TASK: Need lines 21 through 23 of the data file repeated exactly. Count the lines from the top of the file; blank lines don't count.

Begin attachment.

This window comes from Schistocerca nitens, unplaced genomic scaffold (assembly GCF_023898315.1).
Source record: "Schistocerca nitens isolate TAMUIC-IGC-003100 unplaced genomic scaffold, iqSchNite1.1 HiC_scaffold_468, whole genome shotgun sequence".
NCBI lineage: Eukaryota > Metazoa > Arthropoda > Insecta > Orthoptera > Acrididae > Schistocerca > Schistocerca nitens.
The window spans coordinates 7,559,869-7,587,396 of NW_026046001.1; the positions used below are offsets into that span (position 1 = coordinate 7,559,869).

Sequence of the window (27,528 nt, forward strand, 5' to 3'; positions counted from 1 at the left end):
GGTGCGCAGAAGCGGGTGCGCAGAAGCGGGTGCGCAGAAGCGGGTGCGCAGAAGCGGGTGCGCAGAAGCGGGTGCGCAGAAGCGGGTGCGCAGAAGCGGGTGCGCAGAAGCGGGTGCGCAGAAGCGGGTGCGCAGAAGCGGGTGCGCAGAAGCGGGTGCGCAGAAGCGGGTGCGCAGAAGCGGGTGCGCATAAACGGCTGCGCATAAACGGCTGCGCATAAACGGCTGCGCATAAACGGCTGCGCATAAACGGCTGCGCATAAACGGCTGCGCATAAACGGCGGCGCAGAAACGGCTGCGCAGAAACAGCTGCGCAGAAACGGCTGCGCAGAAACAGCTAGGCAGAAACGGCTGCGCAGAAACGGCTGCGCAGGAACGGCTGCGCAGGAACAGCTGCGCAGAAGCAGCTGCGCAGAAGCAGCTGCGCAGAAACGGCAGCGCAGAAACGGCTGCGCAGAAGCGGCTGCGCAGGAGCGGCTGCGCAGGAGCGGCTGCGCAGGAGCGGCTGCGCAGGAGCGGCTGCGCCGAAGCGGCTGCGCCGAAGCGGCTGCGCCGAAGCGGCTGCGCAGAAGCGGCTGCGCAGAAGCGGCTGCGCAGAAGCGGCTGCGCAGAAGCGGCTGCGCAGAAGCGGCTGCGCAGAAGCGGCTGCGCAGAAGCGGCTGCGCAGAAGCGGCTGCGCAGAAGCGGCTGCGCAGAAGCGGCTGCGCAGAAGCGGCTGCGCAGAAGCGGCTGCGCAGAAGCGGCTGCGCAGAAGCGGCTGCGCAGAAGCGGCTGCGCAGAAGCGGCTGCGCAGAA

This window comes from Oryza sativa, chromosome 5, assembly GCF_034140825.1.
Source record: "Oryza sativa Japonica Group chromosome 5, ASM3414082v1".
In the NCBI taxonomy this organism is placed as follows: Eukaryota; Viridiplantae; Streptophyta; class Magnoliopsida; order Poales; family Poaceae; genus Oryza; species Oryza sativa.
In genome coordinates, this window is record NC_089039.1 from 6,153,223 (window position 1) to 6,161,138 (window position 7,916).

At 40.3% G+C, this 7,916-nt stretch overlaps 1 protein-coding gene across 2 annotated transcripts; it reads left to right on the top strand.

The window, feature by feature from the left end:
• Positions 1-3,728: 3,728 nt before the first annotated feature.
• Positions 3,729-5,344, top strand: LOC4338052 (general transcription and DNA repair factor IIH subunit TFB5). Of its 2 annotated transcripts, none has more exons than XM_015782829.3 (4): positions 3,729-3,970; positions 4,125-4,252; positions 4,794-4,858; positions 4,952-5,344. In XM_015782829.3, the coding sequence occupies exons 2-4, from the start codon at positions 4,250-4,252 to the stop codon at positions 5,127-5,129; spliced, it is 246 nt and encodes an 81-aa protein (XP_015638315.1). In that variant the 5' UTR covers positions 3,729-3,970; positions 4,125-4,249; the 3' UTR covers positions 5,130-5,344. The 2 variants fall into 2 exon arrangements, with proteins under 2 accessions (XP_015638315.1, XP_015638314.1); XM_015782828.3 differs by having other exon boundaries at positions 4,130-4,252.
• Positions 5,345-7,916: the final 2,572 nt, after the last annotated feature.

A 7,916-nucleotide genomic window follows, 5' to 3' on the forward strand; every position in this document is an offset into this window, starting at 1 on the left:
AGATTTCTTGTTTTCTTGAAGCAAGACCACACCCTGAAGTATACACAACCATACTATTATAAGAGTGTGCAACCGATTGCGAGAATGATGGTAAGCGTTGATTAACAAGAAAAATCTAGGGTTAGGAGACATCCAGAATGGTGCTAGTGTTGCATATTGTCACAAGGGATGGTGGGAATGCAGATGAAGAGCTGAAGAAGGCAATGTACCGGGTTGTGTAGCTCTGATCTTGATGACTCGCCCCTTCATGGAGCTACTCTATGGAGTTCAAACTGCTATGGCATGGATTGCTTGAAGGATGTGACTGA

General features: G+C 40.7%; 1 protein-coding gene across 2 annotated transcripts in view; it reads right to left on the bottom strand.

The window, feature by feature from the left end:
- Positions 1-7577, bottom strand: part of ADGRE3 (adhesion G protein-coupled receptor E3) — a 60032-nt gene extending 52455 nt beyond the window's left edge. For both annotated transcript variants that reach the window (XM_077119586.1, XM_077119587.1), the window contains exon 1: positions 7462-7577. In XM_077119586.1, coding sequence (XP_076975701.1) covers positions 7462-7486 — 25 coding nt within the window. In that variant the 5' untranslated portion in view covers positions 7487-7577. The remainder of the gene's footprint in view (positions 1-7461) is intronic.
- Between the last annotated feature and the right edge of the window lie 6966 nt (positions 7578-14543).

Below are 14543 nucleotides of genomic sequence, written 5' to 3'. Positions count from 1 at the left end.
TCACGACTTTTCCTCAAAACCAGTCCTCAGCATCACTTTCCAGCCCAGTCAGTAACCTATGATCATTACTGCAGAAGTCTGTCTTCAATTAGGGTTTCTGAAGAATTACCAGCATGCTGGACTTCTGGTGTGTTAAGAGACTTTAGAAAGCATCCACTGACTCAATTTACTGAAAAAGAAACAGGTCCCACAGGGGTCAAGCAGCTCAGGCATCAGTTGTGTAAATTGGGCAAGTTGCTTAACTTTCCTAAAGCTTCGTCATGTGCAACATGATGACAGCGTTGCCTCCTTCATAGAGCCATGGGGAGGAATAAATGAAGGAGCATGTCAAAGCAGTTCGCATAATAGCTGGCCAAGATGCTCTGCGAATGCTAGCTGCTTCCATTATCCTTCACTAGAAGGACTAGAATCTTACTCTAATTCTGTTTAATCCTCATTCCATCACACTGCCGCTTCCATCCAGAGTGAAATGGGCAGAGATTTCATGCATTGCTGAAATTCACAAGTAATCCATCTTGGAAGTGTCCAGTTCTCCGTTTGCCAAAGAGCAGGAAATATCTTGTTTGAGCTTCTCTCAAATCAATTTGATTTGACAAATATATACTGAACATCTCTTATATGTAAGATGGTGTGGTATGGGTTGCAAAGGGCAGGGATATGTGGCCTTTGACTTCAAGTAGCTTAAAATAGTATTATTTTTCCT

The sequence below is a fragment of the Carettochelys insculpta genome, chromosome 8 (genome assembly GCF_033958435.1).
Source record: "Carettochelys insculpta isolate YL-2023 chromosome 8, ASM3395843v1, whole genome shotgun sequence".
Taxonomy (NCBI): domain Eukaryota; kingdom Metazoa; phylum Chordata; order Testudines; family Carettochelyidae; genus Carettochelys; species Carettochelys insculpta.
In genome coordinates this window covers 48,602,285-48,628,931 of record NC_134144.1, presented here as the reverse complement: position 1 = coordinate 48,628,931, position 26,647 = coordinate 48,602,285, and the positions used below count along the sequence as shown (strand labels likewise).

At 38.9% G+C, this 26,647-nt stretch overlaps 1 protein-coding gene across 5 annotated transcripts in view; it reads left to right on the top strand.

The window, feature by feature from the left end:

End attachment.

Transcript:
- Between the last annotated feature and the right edge of the window lie 6966 nt (positions 7578-14543).

Below are 14543 nucleotides of genomic sequence, written 5' to 3'. Positions count from 1 at the left end.
TCACGACTTTTCCTCAAAACCAGTCCTCAGCATCACTTTCCAGCCCAGTCAGTAACCTATGATCATTACTGCAGAAGTCTGTCTTCAATTAGGGTTTCTGAAGAATTACCAGCATGCTGGACTTCTGGTGTGTTAAGAGACTTTAGAAAGCATCCACTGACTCAATTTACTGAAAAAGAAACAGGTCCCACAGGGGTCAAGCAGCTCAGGCATCAGTTGTGTAAATTGGGCAAGTTGCTTAACTTTCCTAAAGCTTCGTCATGTGCAACATGATGACAGCGTTGCCTCCTTCATAGAGCCATGGGGAGGAATAAATGAAGGAGCATGTCAAAGCAGTTCGCATAATAGCTGGCCAAGATGCTCTGCGAATGCTAGCTGCTTCCATTATCCTTCACTAGAAGGACTAGAATCTTACTCTAATTCTGTTTAATCCTCATTCCATCACACTGCCGCTTCCATCCAGAGTGAAATGGGCAGAGATTTCATGCATTGCTGAAATTCACAAGTAATCCATCTTGGAAGTGTCCAGTTCTCCGTTTGCCAAAGAGCAGGAAATATCTTGTTTGAGCTTCTCTCAAATCAATTTGATTTGACAAATATATACTGAACATCTCTTATATGTAAGATGGTGTGGTATGGGTTGCAAAGGGCAGGGATATGTGGCCTTTGACTTCAAGTAGCTTAAAATAGTATTATTTTTCCT